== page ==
Transformation is a constant part of capitalist business. We tend to notice it, and bother about it, when it appears to be a net negative to far too many. The truth is there will always be people on the wrong side of progress, those elevator operators who through no fault of their own are pushed out by the robot. If the economy is growing, really growing, it’s not so much of a front burner issue because opportunity beckons anyway. That’s the real issue.

Gallup reported yesterday some very troubling results. According to a survey in partnership with Northeastern University conducted in September and October last year, 48% of the people would support a universal basic income “as a way to help Americans who lose their jobs because of advances in artificial intelligence.” In a CNBC article reporting on the survey numbers, one economist was enthusiastic about them given that he remembers the same or a similar survey ten years ago showing only 12% support.

Why now?

This sudden angst over robots is an irrational one, but understandable nonetheless. I mean, the time period of comparison is not difficult to figure out. What’s changed between ten years ago and today? In 2008, Economists were assuring everyone there would be no recession or any substantial fallout from that housing thing. In 2018, despite massive problems, Economists are now assuring everyone the economy is recovered and even booming.

Why not fear the robots, especially if you aren’t disposed to challenge the Economist appearing on TV about the boom? There is an unnerving parallel between things like Brexit and Donald Trump in our current age, and Williams Jennings Bryan in that long ago one.

Bryan was eventually defeated (twice) by common sense more than William McKinley. He was offering the wrong ideas, solutions to problems that weren’t really problems. Industrialization, while messy, was an unqualified success. Once that older Great Depression passed and true recovery solidified (on a firmer commitment to gold, no less), silver agitation and populism just disappeared into history, an odd if temporary impression upon the history books.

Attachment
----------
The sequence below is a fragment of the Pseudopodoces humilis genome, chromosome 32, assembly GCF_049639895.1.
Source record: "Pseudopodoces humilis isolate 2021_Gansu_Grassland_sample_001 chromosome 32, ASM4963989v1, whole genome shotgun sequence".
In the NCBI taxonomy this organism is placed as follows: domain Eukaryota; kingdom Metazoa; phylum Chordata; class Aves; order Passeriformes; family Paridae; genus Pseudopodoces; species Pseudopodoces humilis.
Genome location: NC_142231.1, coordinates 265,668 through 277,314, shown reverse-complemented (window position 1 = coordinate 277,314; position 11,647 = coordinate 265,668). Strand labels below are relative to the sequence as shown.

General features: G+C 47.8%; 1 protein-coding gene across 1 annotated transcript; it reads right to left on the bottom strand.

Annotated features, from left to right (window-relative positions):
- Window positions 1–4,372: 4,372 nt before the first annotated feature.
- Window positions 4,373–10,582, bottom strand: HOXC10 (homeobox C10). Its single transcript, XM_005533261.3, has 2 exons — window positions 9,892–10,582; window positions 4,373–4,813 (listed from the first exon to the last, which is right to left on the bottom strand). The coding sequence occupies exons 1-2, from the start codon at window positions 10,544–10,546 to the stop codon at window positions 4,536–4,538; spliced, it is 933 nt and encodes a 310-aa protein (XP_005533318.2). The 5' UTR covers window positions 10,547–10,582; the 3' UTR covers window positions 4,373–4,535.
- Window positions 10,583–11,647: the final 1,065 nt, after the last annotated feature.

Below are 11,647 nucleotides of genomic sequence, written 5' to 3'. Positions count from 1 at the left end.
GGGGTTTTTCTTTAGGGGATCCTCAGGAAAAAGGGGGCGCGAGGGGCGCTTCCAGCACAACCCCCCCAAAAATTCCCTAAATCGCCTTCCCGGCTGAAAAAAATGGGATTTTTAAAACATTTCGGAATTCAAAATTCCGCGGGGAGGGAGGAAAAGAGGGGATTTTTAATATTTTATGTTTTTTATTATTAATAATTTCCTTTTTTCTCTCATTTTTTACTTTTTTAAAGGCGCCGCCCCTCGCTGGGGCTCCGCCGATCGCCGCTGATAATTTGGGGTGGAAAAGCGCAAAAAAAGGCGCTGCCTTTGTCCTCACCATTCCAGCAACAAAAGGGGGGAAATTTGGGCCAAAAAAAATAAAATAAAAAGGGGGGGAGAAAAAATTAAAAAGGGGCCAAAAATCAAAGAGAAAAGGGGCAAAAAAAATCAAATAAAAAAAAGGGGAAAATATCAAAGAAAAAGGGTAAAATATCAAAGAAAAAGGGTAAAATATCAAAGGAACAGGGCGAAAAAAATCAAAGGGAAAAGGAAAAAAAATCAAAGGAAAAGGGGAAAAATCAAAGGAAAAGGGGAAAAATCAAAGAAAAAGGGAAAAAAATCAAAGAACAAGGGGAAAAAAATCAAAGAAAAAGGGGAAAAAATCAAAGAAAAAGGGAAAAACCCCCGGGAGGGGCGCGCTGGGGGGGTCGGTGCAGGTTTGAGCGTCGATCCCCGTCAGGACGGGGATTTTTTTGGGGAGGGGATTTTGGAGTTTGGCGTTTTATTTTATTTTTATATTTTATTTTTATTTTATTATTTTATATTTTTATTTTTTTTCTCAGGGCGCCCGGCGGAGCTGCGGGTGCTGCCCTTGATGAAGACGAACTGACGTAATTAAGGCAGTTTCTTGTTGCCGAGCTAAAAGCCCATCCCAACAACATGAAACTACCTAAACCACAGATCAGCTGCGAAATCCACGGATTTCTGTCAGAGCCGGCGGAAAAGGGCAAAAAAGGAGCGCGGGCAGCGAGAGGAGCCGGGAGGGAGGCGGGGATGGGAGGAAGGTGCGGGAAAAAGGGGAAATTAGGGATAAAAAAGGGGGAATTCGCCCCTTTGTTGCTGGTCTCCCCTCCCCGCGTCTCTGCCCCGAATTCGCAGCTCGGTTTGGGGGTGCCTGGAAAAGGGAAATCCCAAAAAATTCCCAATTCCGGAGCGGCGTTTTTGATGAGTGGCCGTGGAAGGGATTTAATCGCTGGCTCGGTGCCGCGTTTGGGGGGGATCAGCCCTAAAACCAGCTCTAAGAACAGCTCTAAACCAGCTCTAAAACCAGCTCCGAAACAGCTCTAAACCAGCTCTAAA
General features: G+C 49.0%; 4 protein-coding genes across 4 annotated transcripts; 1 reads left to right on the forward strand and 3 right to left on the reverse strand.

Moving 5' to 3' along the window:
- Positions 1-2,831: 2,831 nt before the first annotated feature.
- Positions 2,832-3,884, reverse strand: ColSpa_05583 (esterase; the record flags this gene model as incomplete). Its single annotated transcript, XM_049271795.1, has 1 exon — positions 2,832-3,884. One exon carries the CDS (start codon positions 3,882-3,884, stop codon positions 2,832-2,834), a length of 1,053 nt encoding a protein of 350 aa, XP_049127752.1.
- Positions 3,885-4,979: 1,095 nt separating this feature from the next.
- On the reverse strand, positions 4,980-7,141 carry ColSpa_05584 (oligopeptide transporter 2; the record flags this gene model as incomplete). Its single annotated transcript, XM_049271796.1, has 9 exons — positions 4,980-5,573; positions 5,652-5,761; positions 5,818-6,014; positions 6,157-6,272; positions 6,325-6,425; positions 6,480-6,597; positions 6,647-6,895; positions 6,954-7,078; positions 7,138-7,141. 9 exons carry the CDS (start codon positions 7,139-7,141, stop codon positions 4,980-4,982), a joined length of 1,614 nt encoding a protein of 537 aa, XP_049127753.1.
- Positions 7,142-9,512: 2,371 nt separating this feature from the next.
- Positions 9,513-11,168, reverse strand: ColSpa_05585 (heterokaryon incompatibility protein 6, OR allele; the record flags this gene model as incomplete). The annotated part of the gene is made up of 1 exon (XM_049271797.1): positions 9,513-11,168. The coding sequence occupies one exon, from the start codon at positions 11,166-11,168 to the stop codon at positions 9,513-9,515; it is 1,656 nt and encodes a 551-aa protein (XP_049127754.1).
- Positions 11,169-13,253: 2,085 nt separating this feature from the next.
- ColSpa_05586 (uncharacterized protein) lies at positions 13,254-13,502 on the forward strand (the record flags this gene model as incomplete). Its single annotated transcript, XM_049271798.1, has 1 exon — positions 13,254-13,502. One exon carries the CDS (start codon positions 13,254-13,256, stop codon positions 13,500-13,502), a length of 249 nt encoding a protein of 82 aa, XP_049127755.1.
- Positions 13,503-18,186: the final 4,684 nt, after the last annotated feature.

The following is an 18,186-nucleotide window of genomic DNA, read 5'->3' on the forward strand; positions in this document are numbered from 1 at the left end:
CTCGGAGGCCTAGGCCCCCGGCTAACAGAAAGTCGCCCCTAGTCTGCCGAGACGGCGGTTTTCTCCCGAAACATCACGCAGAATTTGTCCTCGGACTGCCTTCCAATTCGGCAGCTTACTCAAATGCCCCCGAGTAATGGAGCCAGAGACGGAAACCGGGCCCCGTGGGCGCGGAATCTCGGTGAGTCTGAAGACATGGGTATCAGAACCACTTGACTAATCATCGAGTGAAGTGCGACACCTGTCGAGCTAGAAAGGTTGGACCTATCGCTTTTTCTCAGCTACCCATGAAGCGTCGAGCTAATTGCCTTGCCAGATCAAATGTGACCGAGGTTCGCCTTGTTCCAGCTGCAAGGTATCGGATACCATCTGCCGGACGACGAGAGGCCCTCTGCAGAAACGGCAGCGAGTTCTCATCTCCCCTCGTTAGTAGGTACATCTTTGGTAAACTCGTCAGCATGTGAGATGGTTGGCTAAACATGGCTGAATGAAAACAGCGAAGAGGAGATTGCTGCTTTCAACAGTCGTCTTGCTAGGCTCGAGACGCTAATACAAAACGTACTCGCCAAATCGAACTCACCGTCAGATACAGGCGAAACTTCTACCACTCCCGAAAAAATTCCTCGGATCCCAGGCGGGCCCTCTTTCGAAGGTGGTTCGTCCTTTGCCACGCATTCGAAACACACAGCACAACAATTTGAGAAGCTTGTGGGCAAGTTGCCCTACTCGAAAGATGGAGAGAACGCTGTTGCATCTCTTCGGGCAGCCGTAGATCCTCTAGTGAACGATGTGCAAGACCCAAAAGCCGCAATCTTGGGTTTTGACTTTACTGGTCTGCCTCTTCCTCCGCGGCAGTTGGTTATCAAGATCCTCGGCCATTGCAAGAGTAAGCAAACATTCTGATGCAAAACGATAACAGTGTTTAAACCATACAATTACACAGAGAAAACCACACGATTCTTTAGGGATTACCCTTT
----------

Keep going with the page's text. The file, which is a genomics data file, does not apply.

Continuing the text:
We can’t say the same for today. At some point, populism better start offering some answers because the status quo doesn’t offer any, either. It can’t be merely a critique of the way things are, or it risks becoming the gateway to more radical “solutions.” Brexit and Trump (and whatever may follow in the coming years) had better get to work, accomplishing something more than embracing the unemployment rate they once appropriately brushed aside as “fake.”

Economists say there is nothing wrong with the economy. Thus, robots are an easy if unhelpful target. The problem isn’t the relative cost of deploying electronics over flesh and blood, it’s the clear lack of actual opportunity for all labor, not just that which is and might still be displaced by them. When there is no upside, humans quite naturally will focus and concentrate on what they see as the downside.

A Universal Basic Income as an anti-robot measure sounds like the plotline from some cheesy eighties sci-fi knockoff. Yet, here we are ten years into a recovery that isn’t a recovery and still nobody will do anything about it. The only universal trend is that what seemed radical today will in two years seem only quaint. It only stops when the economy starts growing. The boom has to boom at some point, or the costs will only rise and in far more than economic terms.